The trial of former Icelandic prime minister Geir Haarde [official profile, in Icelandic] began on Monday, on charges that he was grossly negligent for failing to stop the nation's banking collapse during the 2008 financial crisis [JURIST news archive]. Court convened in the Landsdomur, a special court to try cabinet ministers, with Haarde's lawyers requesting a dismissal of all charges, which carry a maximum penalty of two years in prison. Haarde argued for dismissal on six points: no proper probe had been conducted before the charges were brought against him; the indictment was vague and unclear with no specific arguments to back up the indictment; a conflict of interest with the prosecutor [RUV report, in Icelandic] in the case who advised the parliamentary committee that proposed the indictment; the procedural rules in Landsdomur court are unclear; and a lack of equal treatment guaranteed in the constitution by the court only indicting Haarde, as opposed to all four ministers implicated in the Special Investigation Committee (SIC) [official website] "Truth Report" [text, PDF]. Haarde previously pleaded not guilty in June [JURIST report]. The court is expected to rule within four weeks.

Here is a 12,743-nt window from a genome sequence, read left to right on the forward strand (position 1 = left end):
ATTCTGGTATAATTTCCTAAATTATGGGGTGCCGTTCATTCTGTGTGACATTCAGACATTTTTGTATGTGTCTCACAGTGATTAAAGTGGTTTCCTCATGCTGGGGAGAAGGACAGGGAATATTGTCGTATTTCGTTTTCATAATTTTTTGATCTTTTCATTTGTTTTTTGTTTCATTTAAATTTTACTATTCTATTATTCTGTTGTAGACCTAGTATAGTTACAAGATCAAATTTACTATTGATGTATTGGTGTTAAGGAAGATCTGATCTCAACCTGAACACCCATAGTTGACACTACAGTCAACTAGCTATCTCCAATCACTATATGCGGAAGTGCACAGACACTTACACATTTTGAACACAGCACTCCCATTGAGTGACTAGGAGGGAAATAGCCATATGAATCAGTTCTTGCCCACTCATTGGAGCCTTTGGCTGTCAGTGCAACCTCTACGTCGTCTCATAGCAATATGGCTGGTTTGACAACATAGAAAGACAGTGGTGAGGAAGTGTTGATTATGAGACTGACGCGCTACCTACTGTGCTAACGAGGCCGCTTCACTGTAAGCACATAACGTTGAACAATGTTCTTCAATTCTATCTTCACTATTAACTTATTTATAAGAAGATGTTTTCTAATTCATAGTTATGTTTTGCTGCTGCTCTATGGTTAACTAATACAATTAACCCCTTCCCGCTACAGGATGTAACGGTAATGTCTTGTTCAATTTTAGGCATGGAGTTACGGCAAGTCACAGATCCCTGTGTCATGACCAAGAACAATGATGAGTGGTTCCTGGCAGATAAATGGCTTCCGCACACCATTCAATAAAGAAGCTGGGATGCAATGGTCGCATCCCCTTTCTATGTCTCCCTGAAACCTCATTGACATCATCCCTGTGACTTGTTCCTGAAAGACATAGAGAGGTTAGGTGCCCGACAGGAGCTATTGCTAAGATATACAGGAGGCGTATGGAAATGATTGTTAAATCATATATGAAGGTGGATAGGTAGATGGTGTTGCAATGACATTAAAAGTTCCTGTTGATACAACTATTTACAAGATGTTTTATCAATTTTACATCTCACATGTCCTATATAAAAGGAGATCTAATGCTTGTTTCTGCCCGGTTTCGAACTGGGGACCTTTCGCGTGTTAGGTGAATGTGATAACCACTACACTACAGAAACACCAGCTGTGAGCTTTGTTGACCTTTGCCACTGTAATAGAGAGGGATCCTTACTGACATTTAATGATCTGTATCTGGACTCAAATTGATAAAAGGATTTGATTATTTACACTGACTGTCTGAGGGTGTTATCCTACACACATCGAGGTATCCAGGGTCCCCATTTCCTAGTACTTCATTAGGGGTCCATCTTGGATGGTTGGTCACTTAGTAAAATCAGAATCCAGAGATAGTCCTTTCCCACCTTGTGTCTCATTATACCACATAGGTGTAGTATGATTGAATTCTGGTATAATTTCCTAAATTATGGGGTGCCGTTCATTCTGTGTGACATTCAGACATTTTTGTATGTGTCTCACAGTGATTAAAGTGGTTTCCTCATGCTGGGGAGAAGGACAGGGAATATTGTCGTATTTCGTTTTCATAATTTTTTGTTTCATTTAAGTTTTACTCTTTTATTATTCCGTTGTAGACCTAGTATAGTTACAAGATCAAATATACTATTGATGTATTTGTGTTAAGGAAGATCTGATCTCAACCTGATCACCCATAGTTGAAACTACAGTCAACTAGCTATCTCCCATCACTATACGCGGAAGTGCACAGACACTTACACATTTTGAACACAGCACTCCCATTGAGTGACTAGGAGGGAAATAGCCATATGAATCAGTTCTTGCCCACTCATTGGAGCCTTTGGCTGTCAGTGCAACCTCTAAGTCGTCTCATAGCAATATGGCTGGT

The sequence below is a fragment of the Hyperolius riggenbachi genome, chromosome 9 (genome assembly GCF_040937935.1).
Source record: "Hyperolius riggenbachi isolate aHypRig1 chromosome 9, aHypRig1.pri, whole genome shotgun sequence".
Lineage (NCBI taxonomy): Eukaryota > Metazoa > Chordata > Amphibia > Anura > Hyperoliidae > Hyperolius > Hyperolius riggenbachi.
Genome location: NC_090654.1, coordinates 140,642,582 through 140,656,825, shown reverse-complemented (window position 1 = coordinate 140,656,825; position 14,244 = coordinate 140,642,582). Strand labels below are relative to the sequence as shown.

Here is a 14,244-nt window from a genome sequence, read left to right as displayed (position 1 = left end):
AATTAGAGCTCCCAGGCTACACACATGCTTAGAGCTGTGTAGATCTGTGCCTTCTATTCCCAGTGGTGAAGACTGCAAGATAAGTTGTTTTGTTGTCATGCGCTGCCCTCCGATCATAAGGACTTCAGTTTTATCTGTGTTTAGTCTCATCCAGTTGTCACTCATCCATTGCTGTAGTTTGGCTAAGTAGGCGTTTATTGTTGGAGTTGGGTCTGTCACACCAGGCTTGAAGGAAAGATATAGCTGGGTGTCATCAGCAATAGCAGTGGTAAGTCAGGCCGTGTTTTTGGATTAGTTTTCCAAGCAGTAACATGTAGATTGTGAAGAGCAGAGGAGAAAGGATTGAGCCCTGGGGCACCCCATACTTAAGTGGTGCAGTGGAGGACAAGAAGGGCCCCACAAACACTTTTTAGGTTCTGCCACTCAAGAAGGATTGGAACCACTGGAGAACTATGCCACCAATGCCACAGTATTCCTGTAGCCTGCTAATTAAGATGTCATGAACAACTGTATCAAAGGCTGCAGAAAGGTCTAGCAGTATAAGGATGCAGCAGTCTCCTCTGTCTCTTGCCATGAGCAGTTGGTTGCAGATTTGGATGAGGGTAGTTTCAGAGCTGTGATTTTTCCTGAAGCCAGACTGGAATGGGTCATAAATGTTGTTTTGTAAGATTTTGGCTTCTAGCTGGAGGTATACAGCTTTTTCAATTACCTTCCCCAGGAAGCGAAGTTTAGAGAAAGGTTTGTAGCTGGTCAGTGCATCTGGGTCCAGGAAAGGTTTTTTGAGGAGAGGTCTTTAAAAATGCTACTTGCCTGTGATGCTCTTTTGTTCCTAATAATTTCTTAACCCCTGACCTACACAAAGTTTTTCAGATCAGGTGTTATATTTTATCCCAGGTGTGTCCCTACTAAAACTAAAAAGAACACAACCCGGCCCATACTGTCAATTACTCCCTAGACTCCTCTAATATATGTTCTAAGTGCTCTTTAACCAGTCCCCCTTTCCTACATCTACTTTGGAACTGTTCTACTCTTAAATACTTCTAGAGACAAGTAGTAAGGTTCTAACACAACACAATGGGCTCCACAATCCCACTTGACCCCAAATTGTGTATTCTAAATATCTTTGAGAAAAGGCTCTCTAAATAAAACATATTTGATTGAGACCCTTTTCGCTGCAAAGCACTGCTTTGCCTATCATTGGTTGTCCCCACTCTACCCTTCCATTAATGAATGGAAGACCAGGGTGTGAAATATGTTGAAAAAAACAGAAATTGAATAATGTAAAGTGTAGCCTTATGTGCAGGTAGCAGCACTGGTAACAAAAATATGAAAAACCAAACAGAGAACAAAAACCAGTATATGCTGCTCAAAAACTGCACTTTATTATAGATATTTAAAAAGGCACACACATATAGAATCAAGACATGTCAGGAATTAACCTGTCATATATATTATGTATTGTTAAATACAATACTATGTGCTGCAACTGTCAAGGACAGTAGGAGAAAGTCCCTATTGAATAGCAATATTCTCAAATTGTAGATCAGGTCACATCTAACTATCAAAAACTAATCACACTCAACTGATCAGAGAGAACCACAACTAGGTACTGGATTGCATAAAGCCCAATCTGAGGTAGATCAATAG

Last September, the Icelandic Parliament [official website, in Icelandic] referred charges to the Landsdomur after the SIC released a report claiming that seven Icelandic government officials acted with gross negligence in their management of the country's financial system prior to a 2008 bank collapse. The SIC determined that Haarde and former central bank head David Oddsson [official profile, in Icelandic] knew that banks were assuming overseas debt but took no action to prevent or mitigate the effects of the accumulation. The SIC also found that former minister of finance Arni Mathiessen, then-banking minister Bjorgvin Sigurdsson, former Financial Services Authority [official website] director Jonas Jonsson and central bank officials Eirikur Gundason and Ingimundur Fridriksson failed to take appropriate action when presented with information about the poor state of the country's financial sector. Iceland was hit hard [BBC backgrounder] by the financial crisis that emanated from securities related to the US mortgage market. When Kaupthing, Landsbanki and Glitnir [corporate websites] were taken over by the Icelandic government in 2008, they were holding debt equal to more than 900 percent [AFP report] of Iceland's gross domestic product, causing the country's economy to collapse and the government to rely on loans [IMF materials] from the International Monetary Fund (IMF) [official website] to meet its obligations.